Good days and bad 

As you will have noticed most of my posts refer to or allude to parenting children with autism. It’s hard to write from another perspective as this is pretty much the only parenting I know. However, I think a lot of my experiences are similar to any other parent … after all parenting is a tough job no matter what.

But lately Mr GG and I have been faced with the challenges of social media. Whilst I like elements of social media like Facebook and, to a lesser extent Twitter, I have yet to find the fascination with media like Snapchat or Instagram and as parents of children with special needs it’s hard to know what to allow or what to avoid. Son No1 in particular is keen to be the same as his peers and painfully aware that he is different at an age where fitting in is so important. He engages with social media and is keen to keep in contact with his online friends.

Sadly, however, his autism and beautifully trusting nature make him a target for bullying and exploitation. It breaks my heart. He doesn’t understand why people are unkind. My amazing boy is friends with everyone and sees the good in all around him, even those that are unkind at times.

Last year we had to deal with an issue of bullying through social media which was swiftly and, we thought, effectively dealt with by school … however, it’s happening again and I’m cross, really cross. I’m not going into details as that’s not helpful, but it’s the same person, someone who has known my son long enough to understand how vulnerable he is and therefore someone who should know better. I’m devastated. I want to protect my son. I want the person involved to see the impact of their actions and realise just how deep the scars of bullying are affecting my child.

So, what do I do? The bullying is, in the main, cyber-bullying … from the safety of distance … although at times the person involved has physically and verbally assaulted my son. Do I remove social media from my son, thus punishing him for being a victim?

I think not.

For those who find social interaction difficult there are immeasurable benefits of social media … it’s a place to make friends, talk with them, and build a social network without the stresses of actually being in the company of people, trying to read social cues and understand body language.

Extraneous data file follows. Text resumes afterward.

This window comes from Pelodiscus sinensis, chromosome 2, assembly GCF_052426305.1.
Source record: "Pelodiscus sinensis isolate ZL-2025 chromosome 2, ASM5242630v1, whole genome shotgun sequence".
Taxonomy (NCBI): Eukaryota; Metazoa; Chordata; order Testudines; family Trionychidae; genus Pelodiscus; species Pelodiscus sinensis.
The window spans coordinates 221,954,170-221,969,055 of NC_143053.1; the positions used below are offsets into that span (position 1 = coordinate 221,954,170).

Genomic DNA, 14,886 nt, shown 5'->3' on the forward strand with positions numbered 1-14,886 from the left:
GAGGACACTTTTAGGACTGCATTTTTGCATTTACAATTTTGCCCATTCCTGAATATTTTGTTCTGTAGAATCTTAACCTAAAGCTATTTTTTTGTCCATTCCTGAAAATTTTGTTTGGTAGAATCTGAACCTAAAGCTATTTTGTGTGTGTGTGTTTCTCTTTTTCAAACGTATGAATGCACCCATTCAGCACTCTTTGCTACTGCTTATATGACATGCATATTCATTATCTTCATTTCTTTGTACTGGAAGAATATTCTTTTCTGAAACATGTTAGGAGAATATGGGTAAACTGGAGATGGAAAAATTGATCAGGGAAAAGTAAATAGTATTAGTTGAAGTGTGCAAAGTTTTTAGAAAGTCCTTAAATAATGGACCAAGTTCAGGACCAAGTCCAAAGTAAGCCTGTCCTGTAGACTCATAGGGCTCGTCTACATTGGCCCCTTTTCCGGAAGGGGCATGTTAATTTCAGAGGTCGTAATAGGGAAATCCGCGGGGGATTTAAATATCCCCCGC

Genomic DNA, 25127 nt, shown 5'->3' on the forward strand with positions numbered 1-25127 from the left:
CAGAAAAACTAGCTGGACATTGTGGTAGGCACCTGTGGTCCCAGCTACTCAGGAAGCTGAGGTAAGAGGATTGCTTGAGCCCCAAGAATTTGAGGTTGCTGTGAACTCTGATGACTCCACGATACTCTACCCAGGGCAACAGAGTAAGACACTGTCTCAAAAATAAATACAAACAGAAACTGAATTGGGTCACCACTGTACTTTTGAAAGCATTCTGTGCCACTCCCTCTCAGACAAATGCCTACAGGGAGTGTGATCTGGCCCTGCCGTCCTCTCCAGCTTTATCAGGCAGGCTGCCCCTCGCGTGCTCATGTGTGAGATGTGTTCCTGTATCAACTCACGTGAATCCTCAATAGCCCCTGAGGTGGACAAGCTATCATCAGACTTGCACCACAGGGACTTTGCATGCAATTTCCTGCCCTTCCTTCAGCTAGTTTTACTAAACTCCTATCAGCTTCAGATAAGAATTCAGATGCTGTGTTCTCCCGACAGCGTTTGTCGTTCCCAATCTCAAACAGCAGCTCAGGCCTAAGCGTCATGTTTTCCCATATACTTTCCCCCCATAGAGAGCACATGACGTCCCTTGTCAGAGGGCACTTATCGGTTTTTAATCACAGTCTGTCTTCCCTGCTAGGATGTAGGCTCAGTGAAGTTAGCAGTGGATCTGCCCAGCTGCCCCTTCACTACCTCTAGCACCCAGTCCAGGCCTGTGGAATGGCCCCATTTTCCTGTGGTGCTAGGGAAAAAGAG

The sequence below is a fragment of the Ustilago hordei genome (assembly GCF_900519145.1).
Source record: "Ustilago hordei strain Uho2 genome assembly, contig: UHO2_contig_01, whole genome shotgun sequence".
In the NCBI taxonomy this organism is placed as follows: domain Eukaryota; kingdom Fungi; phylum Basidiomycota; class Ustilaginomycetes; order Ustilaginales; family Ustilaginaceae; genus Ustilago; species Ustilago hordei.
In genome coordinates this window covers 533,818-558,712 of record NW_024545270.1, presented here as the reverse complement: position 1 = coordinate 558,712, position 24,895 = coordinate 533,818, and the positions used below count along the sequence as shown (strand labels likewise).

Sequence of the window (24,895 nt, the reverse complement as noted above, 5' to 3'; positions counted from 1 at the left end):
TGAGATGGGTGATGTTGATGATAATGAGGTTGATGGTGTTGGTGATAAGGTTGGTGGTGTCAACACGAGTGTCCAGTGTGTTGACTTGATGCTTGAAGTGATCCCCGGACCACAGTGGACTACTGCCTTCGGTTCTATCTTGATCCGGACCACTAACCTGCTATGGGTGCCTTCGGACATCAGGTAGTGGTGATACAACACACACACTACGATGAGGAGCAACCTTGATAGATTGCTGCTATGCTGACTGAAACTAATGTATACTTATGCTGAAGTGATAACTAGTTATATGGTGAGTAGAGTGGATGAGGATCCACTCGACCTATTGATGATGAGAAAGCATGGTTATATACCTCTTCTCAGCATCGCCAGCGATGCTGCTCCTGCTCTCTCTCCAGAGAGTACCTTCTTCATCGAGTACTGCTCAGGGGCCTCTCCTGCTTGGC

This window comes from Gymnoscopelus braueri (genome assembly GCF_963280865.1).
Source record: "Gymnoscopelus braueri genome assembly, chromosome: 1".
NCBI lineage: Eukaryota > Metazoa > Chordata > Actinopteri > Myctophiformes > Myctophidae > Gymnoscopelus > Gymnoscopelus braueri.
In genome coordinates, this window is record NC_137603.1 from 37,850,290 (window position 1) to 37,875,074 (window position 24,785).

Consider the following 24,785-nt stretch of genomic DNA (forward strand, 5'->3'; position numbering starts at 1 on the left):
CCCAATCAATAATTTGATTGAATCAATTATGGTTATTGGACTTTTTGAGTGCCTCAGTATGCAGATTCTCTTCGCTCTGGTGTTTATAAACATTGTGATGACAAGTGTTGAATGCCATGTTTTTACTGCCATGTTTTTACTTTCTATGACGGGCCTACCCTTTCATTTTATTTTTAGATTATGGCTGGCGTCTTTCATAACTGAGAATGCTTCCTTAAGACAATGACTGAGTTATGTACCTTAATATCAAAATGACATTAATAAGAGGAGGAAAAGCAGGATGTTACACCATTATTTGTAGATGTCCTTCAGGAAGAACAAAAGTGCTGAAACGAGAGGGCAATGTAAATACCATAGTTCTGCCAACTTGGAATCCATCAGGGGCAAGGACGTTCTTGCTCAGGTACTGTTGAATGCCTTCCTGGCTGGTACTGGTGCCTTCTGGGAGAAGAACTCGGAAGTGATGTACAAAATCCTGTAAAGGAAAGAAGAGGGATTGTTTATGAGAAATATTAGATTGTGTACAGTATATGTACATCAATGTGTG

We have a responsibility to train our children in using social media. To teach them how to beware of making themselves vulnerable and what is acceptable behaviour online. Whilst our children are entitled to privacy I also still, maybe controversially, feel strongly that we need to monitor our children’s actions online and deal with any bullying traits that may be exposed. Bullying isn’t always obvious, sometimes the bully is not aware that their behaviour is threatening and overpowering, sometimes they don’t realise how their actions are being perceived by the victim … sometimes a bully doesn’t know that’s what he or she has become and that what started out as something innocent has been built up to overwhelming proportions.

However, as a parent, I’m struggling with how I feel about the bully … I know I need to forgive and I need to help my son forgive but I don’t want to … I really, truly don’t want to. It’s one thing to hurt me … but another entirely when someone hurts of Mr GG or one of my Junior GGs. I’m a work in progress though, I’ll get there however long it takes.

Just today one of our schools tweeted that next week is anti-bullying week and children are encouraged to wear odd socks on Monday to celebrate that everyone is different and unique. That flags up different issues in a house with autism … wearing odd socks is anathema to one child who will definitely be wearing matching socks (and definitely the ones with the right day of the week on them!) … however, I’m sure at least some of us will be taking part. Exactly what it will do to help with bullying issues I’m not sure but … we’ll do it anyway.

So, setting the whole horrible cyber-bullying issue to one side it’s time to look back to the Love Dare. I’m on day 34 now … the end is well and truly in sight which I’m sure many of you will be breathing a sigh of relief about … peace comes … maybe!

Today the subject is marriage. Whilst the Junior GGs are all too young for marriage I’m well aware that time is whizzing past and before I know it they will all be flying the nest, making their way in the world, building homes of their own and, I pray, happy marriages and families.

It’s a thought … gives me chills really … I can’t imagine any of my boys grown up and away from home although the first Junior GG has now left me behind in the height stakes so I guess I ought to be getting used to it. I remember being told when the boys were wee (maybe only Son No1 was around at that time) that we have a responsibility for eighteen years to train our children to live independently of us … it’s true … but a horrible thought! I’ve loved having little children around but I’m also loving the boys they have become and the young men they are growing into. It’s a privilege to be their mum and I hope that when they grow up they think I’ve not done too bad a job!

So, the dare for today is to talk to the boys about marrying the right person … and at the right time. It’s a subject that’s been discussed around our table before as the boys know that Mr GG and I knew each other for many years before we eventually became a couple and got married. The dare also encourages us to pray for our children’s future spouses. It’s a thought! I wonder what the future holds for my sons, I wonder who they will eventually marry, I wonder what adventures lie ahead of them.



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